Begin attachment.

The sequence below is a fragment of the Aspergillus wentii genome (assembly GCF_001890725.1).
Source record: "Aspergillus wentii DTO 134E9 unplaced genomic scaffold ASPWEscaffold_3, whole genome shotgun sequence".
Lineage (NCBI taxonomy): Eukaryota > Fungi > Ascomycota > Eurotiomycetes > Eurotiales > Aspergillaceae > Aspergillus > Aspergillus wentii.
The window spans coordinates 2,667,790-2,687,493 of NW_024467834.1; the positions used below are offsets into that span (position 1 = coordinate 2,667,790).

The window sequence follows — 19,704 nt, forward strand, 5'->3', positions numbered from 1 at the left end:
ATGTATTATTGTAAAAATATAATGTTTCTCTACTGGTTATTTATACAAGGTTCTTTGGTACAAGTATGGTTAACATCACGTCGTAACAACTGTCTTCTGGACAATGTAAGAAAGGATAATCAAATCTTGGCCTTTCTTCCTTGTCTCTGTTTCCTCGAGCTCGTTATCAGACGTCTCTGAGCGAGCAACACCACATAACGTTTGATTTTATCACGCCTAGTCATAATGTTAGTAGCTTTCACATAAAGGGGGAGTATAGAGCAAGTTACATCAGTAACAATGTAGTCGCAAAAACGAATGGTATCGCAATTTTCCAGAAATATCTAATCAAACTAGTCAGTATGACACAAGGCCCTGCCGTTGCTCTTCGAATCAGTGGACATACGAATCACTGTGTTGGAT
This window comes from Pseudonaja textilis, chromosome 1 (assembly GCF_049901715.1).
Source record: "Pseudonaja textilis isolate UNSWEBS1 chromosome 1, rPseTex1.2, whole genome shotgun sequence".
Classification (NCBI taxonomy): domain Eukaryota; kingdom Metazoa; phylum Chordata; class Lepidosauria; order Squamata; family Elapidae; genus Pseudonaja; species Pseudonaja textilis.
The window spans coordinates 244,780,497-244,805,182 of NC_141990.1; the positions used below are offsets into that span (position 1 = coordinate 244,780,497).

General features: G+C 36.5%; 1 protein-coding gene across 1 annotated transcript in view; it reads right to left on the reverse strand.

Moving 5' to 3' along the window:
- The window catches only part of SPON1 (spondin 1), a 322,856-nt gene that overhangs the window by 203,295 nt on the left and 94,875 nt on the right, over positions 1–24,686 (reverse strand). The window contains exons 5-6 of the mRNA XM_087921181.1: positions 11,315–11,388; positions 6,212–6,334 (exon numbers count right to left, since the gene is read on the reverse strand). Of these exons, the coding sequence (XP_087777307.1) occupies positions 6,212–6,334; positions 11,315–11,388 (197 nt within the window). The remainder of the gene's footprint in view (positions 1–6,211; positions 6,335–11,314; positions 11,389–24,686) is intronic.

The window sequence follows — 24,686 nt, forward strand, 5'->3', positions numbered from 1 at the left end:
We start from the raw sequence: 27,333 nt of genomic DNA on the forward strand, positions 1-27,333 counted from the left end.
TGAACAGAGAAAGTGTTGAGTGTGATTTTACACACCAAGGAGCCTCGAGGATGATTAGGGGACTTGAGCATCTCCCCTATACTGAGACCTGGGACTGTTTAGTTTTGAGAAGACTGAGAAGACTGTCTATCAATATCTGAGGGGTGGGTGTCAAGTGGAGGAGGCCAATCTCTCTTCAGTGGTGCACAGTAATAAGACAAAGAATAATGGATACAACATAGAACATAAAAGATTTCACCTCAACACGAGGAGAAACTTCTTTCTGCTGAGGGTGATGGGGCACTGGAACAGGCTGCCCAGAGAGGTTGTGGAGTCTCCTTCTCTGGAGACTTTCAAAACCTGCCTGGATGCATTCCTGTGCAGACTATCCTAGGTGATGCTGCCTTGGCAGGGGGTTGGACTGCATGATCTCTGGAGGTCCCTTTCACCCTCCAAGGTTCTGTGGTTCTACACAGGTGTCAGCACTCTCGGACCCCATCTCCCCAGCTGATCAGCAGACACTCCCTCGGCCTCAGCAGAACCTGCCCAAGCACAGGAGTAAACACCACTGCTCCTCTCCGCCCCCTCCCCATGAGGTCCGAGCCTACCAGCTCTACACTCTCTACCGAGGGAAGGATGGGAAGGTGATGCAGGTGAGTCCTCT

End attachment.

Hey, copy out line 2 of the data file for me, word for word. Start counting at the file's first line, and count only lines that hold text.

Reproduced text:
Source record: "Aspergillus wentii DTO 134E9 unplaced genomic scaffold ASPWEscaffold_3, whole genome shotgun sequence".